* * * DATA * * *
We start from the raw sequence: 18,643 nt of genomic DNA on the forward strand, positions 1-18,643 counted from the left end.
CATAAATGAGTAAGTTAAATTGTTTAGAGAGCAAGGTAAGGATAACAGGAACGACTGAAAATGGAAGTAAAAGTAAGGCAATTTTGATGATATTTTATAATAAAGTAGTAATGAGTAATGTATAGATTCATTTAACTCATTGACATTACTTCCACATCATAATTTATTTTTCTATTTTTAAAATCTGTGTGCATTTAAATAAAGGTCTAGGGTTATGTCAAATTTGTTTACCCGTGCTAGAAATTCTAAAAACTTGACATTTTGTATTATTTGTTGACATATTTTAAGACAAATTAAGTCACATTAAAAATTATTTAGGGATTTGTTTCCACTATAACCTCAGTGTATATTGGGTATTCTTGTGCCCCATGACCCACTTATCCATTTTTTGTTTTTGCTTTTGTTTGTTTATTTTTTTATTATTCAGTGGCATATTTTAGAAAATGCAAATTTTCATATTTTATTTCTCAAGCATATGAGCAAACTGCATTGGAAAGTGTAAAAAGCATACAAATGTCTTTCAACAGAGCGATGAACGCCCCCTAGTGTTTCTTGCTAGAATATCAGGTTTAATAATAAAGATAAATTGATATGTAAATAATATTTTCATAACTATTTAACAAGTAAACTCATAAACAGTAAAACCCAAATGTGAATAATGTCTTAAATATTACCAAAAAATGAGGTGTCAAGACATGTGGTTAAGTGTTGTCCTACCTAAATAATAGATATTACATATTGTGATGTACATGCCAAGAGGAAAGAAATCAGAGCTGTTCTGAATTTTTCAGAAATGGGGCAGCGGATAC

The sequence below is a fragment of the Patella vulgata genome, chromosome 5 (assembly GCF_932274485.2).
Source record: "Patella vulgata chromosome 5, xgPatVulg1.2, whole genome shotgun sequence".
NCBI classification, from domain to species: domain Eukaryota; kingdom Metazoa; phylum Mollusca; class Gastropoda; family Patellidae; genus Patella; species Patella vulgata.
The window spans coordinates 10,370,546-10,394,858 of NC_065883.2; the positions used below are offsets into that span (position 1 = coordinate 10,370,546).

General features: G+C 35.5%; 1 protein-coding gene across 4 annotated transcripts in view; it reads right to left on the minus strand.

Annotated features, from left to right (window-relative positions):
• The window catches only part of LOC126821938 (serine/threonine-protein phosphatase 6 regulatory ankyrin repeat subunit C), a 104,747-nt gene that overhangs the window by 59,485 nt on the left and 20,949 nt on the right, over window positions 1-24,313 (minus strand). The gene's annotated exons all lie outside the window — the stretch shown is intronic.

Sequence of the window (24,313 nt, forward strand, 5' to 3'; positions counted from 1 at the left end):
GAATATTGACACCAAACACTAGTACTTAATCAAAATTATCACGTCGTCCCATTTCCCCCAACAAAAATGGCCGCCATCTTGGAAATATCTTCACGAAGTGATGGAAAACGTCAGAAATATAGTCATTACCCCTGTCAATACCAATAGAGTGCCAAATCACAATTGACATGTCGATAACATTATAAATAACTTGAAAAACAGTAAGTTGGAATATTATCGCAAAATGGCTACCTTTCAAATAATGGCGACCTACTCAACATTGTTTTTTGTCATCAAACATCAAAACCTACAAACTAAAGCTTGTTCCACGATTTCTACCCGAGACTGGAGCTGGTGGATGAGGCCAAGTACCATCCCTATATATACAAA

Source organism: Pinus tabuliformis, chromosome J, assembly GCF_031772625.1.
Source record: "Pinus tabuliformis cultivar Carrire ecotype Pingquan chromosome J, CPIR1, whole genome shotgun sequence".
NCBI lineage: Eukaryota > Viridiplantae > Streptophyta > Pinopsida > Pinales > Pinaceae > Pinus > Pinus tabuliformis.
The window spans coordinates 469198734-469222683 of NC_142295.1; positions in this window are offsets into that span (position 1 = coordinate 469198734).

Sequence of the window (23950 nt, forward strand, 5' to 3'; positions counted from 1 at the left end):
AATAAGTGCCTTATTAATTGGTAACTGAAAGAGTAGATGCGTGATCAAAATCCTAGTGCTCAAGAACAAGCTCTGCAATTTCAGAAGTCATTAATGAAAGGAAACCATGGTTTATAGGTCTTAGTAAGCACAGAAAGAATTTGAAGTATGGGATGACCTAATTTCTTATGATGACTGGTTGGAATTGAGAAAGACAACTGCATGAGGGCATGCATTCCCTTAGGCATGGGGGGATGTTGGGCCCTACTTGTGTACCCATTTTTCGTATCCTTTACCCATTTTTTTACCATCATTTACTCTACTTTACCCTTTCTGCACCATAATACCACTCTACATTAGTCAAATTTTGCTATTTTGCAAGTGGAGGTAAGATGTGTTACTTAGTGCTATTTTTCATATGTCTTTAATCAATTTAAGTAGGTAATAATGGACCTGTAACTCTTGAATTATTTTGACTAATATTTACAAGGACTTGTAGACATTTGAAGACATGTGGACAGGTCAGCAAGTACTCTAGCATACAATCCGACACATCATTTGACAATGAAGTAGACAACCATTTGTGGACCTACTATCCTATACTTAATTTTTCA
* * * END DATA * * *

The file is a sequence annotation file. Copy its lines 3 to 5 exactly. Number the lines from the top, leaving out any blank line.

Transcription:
The sequence below is a fragment of the Patella vulgata genome, chromosome 5 (assembly GCF_932274485.2).
Source record: "Patella vulgata chromosome 5, xgPatVulg1.2, whole genome shotgun sequence".
NCBI classification, from domain to species: domain Eukaryota; kingdom Metazoa; phylum Mollusca; class Gastropoda; family Patellidae; genus Patella; species Patella vulgata.